Of course, you could see your stress as a sign of failure to be an ideal or a successful person and add to your stress that way. You could also blame everyone else for your stress if you wish to. Or you could just accept the stress levels for what they are – just scores from 1 – 10. Just numbers which only mean something when we say that’s “good” or that’s “bad”.

Can you see two buttons?

Imagine you have two lovely big buttons inside you. When you, or people you care about, are in danger, you’re in pain, or have low blood sugar, or are excited or are stressed you automatically press the first one.

Actually, this is pressed even when you think something bad is about to happen to you, even if you’re wrong or exaggerating things massively! It’s also pushed when you feel negative emotions!

So, a lot of people are pushing this button a lot of the time today! Once this button is pushed, the perfectly normal SNS (the sympathetic nervous system) kicks into action.

The job of this SNS is to protect you by turning on the fight or flight response. This prepares your body for emergencies within seconds by pumping more blood to the muscles (to the arms if you are angry and to the legs if you are scared) and releases chemicals, especially cortisol and adrenaline. It acts a bit like an accelerator in a car by increasing your energy which raises your blood pressure, heart rate, breathing rate and so on. You feel threatened and your body quickly gets ready to fight or to run, to flee.

The effect of this button is worse if you feel you have no, or little control over the situation; if you lack hope that there is a way out of the situation; and if you feel you have no emotional support from other people. It’s all made worse because as the cortisol level increases in your body it has a knock on effect which makes you feel more apathetic, distracted and less able to enjoy anything. In short, you feel lousy! Really lousy. Been there?

Our bodies were built to activate the SNS in emergencies, for example, when being chased by a wild and rather hungry animal! But because we live in a world that is pretty intense, exciting, stressful, aggressive at times, and busy we actually think there are emergencies a lot of the time. So, the SNS is over-activated and its base level is too high for our comfort and health much of the time. And when a brain tumour is present this is all magnified even more.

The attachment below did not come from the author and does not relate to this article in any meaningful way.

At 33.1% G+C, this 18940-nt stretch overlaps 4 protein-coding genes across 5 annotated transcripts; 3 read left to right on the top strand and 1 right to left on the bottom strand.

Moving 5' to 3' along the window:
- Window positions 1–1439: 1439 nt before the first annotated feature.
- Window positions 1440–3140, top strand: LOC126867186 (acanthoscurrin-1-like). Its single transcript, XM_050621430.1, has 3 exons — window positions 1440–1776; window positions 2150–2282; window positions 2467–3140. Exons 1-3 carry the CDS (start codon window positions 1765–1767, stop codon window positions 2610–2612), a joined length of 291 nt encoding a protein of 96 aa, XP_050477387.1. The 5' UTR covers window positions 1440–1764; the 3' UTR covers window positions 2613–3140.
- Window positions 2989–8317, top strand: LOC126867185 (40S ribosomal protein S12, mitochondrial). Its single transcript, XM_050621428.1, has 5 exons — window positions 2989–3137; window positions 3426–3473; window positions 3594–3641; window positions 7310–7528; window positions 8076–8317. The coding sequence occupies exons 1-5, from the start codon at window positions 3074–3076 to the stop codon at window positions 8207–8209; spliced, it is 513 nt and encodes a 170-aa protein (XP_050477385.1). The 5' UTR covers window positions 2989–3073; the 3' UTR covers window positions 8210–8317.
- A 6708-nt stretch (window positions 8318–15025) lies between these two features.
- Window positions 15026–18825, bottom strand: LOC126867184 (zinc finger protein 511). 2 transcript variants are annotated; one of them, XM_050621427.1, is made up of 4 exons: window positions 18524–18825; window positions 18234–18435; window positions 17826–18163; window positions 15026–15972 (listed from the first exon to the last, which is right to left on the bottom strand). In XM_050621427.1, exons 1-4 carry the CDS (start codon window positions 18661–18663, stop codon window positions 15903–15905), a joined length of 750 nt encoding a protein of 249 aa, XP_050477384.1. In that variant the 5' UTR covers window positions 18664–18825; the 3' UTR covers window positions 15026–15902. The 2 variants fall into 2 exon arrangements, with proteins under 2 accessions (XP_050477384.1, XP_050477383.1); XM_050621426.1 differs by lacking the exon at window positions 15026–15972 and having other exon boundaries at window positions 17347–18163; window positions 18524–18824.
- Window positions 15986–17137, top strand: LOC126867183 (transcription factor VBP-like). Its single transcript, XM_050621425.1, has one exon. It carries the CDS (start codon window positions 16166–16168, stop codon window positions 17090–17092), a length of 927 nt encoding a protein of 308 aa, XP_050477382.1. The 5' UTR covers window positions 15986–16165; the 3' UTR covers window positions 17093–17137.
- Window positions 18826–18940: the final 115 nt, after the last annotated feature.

Obviously this is not good for our physical or mental well-being as it makes us tune into, pick up and dwell on negative experiences and negative feelings a whole lot more easily. All this makes us tense, not able to sleep well and generally feel down.

What can you do to help yourself?  Fortunately, a lot. Read on.

What can you do to help yourself?

The answer is: lots and lots!! Some people seek medicines and others look for ways to reduce the stresses in their lives, for example by changing jobs, partners, drinking too much alcohol etc. But these might not be the best options for you. But there is always that second button. Remember?

Hitting this second button turns on the perfectly natural PNS (parasympathetic nervous system). This works to conserve energy and acts like a brake in the car. It is the relaxation response, the rest and digest response which you can activate yourself to quieten the mind and relax the body. Then your body is more able to heal itself from all sorts of illnesses. The PNS counteracts and regulates the SNS and the good news is you can do a lot of really easy things to activate this and make yourself less stressed, less anxious and less worried. And probably more like the person you were or want to be.

Benson, the person who brought the relaxation response to everyone’s attention in the 1970’s, suggested that we sit still for 10 minutes a day and just focus on a word or phrase that meant something to us – such as ‘love’, ‘peace’, ‘healthy mind and body’. And if our mind wandered we just brought it back to this word or phrase. He felt that by doing this we would exercise this response and it would become more natural. He was right but many people find this difficult to do and most people who start on this stop it in a few weeks. A pity because it works but don’t worry there are lots of other techniques that are quick and easy to do that activate your relaxation response and we’ll come onto them in a moment. But first…

 

Click Here to Read Part 2 and find 2 Relaxation Recordings to help you

 

Related:

Things I’ve Learnt From My Brain Tumour Experience

Do Adult Colouring Books Really Help With Stress?

Brain Tumour Recovery Journal